Our recent studies have shown that antirecoverin autoantibodies could penetrate living cells and trigger retinal cell death that occurs through an apoptotic mechanism.5 If antibodies play a causative role in the syndrome, the prolonged presence of serum antibodies in the circulation is detrimental and should be controlled. Steroid treatment, plasmapheresis, and immunomodulation with Tołpa Peat Preparation were effective in lowering those antibodies in the serum, vision was stabilized, and occasionally improved. In contrast, T-cell activities were moderate to low, and increases were not accompanied by overt disease, probably suggesting a lesser role in the pathogenicity.
Corresponding author: Grazyna Adamus, PhD, R. S. Dow Neurological Sciences Institute, 1220 NW 20th Ave, Portland, OR 97209 (e-mail: Adamusg@nsi-lhs.org).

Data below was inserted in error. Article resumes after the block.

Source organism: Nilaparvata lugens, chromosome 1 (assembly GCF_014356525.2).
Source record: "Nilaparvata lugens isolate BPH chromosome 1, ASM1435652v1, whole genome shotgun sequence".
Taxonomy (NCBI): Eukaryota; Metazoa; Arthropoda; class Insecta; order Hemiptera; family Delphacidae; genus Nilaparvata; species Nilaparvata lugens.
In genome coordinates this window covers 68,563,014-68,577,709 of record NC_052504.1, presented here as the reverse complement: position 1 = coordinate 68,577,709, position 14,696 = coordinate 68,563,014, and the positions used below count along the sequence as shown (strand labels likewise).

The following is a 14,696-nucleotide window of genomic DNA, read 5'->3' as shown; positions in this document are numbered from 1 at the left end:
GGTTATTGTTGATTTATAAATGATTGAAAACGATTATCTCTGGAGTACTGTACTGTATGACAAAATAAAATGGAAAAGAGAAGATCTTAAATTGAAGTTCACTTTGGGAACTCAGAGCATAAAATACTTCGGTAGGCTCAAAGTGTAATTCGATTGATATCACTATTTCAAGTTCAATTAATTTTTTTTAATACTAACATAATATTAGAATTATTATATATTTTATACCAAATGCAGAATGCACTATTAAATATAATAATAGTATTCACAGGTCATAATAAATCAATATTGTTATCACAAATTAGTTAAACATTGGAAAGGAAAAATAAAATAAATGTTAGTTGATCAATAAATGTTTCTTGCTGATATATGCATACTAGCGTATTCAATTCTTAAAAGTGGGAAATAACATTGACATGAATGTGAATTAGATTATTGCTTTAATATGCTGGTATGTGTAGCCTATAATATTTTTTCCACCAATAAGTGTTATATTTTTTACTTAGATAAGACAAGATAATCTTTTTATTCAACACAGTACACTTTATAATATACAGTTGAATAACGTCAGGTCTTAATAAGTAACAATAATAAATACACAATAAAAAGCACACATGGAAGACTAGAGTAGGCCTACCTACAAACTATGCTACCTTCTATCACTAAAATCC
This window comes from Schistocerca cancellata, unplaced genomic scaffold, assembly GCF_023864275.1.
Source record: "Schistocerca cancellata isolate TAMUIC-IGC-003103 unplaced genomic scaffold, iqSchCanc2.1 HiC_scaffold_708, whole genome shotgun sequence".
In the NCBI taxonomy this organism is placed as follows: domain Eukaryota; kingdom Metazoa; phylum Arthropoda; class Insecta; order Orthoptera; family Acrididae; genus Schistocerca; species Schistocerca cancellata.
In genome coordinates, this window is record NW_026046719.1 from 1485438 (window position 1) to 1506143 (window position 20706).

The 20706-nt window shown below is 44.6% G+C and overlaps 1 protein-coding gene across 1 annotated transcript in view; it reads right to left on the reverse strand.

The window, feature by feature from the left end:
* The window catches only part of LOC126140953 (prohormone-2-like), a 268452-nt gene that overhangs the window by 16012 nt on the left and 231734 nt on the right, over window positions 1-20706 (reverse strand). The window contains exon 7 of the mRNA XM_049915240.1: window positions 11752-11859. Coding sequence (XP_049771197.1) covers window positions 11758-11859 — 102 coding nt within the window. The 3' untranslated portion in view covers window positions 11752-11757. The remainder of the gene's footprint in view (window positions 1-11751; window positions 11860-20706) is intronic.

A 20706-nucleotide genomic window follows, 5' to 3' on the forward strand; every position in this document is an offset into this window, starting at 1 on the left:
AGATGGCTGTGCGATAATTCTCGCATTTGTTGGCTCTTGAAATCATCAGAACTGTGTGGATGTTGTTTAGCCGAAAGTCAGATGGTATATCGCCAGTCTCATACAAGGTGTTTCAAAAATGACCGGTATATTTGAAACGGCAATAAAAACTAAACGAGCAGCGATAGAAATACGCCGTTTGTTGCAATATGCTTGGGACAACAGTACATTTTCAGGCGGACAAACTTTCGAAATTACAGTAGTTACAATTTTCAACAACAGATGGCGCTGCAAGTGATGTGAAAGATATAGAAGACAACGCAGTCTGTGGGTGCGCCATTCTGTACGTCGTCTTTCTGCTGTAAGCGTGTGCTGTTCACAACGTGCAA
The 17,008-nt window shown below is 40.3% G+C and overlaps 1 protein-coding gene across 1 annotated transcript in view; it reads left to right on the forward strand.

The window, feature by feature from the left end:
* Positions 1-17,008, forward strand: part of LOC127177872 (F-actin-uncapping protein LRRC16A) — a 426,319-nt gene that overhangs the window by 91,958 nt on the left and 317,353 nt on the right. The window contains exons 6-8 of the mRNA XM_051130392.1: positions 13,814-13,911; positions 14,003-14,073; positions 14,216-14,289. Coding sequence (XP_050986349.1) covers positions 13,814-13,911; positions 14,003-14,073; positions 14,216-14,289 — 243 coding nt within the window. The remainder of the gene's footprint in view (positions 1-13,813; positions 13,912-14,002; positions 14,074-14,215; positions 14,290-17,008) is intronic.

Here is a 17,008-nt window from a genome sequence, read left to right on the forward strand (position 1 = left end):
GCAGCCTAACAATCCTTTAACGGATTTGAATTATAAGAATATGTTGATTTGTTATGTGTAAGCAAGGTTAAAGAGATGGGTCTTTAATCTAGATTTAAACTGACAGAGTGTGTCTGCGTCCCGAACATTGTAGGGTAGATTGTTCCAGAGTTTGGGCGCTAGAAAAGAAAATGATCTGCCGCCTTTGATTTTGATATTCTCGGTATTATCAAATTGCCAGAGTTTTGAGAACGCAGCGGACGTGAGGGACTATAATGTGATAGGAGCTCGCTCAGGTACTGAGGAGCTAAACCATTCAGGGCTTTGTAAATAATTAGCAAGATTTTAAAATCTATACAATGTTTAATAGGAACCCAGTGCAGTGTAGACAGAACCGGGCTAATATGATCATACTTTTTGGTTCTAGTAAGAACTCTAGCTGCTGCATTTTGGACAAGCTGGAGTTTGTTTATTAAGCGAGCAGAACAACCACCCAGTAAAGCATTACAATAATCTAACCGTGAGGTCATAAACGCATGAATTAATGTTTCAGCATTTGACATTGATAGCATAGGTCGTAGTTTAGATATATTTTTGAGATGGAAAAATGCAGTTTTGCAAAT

This study is supported by grant EY10361 from the National Eye Institute, National Institutes of Health, Bethesda, Md (Dr Adamus).
The studies were performed in accordance with our institution's guidelines. Legacy-Institutional Review Board has approved the protocols and informed consent has been obtained.
Adamus G, Amundson D, MacKay C, Gouras P. Long-term Persistence of Antirecoverin Antibodies in Endometrial Cancer-Associated Retinopathy. Arch Ophthalmol. 1998;116(2):251-253. doi: